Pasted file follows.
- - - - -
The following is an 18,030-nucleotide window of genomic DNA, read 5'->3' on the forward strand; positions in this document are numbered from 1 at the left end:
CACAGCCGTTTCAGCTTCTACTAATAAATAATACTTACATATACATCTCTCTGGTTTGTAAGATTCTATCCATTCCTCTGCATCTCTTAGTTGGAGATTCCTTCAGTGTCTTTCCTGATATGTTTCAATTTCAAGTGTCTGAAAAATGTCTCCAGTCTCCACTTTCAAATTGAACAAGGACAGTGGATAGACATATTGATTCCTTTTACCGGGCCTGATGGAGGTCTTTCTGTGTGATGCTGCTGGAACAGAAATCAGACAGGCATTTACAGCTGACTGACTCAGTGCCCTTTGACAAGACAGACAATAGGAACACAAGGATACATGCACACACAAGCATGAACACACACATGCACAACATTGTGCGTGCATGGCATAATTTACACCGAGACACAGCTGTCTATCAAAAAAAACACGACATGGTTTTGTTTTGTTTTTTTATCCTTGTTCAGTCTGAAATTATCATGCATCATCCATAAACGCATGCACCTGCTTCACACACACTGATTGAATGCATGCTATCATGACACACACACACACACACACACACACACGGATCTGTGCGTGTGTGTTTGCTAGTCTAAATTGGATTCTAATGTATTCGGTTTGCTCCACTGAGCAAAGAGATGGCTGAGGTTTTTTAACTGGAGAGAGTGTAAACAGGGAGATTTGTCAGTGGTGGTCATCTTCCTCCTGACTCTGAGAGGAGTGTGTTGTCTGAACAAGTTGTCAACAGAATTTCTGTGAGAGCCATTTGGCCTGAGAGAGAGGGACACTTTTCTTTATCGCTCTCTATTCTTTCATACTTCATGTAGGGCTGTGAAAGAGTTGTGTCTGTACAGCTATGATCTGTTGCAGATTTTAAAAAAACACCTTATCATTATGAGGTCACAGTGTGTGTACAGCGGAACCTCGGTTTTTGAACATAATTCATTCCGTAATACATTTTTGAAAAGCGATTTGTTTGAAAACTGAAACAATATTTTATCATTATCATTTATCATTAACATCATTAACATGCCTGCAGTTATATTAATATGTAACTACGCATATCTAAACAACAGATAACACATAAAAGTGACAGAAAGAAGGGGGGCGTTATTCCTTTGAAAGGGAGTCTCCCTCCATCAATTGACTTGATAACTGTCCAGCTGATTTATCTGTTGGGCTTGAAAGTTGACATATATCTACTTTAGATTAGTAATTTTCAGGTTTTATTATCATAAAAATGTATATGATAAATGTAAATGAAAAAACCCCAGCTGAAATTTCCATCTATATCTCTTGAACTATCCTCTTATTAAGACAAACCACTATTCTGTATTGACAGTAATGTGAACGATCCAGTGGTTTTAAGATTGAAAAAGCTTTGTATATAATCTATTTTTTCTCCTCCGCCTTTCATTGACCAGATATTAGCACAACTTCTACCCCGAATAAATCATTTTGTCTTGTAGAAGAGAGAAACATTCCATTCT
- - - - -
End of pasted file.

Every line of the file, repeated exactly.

The following is an 18,030-nucleotide window of genomic DNA, read 5'->3' on the forward strand; positions in this document are numbered from 1 at the left end:
CACAGCCGTTTCAGCTTCTACTAATAAATAATACTTACATATACATCTCTCTGGTTTGTAAGATTCTATCCATTCCTCTGCATCTCTTAGTTGGAGATTCCTTCAGTGTCTTTCCTGATATGTTTCAATTTCAAGTGTCTGAAAAATGTCTCCAGTCTCCACTTTCAAATTGAACAAGGACAGTGGATAGACATATTGATTCCTTTTACCGGGCCTGATGGAGGTCTTTCTGTGTGATGCTGCTGGAACAGAAATCAGACAGGCATTTACAGCTGACTGACTCAGTGCCCTTTGACAAGACAGACAATAGGAACACAAGGATACATGCACACACAAGCATGAACACACACATGCACAACATTGTGCGTGCATGGCATAATTTACACCGAGACACAGCTGTCTATCAAAAAAAACACGACATGGTTTTGTTTTGTTTTTTTATCCTTGTTCAGTCTGAAATTATCATGCATCATCCATAAACGCATGCACCTGCTTCACACACACTGATTGAATGCATGCTATCATGACACACACACACACACACACACACACACGGATCTGTGCGTGTGTGTTTGCTAGTCTAAATTGGATTCTAATGTATTCGGTTTGCTCCACTGAGCAAAGAGATGGCTGAGGTTTTTTAACTGGAGAGAGTGTAAACAGGGAGATTTGTCAGTGGTGGTCATCTTCCTCCTGACTCTGAGAGGAGTGTGTTGTCTGAACAAGTTGTCAACAGAATTTCTGTGAGAGCCATTTGGCCTGAGAGAGAGGGACACTTTTCTTTATCGCTCTCTATTCTTTCATACTTCATGTAGGGCTGTGAAAGAGTTGTGTCTGTACAGCTATGATCTGTTGCAGATTTTAAAAAAACACCTTATCATTATGAGGTCACAGTGTGTGTACAGCGGAACCTCGGTTTTTGAACATAATTCATTCCGTAATACATTTTTGAAAAGCGATTTGTTTGAAAACTGAAACAATATTTTATCATTATCATTTATCATTAACATCATTAACATGCCTGCAGTTATATTAATATGTAACTACGCATATCTAAACAACAGATAACACATAAAAGTGACAGAAAGAAGGGGGGCGTTATTCCTTTGAAAGGGAGTCTCCCTCCATCAATTGACTTGATAACTGTCCAGCTGATTTATCTGTTGGGCTTGAAAGTTGACATATATCTACTTTAGATTAGTAATTTTCAGGTTTTATTATCATAAAAATGTATATGATAAATGTAAATGAAAAAACCCCAGCTGAAATTTCCATCTATATCTCTTGAACTATCCTCTTATTAAGACAAACCACTATTCTGTATTGACAGTAATGTGAACGATCCAGTGGTTTTAAGATTGAAAAAGCTTTGTATATAATCTATTTTTTCTCCTCCGCCTTTCATTGACCAGATATTAGCACAACTTCTACCCCGAATAAATCATTTTGTCTTGTAGAAGAGAGAAACATTCCATTCT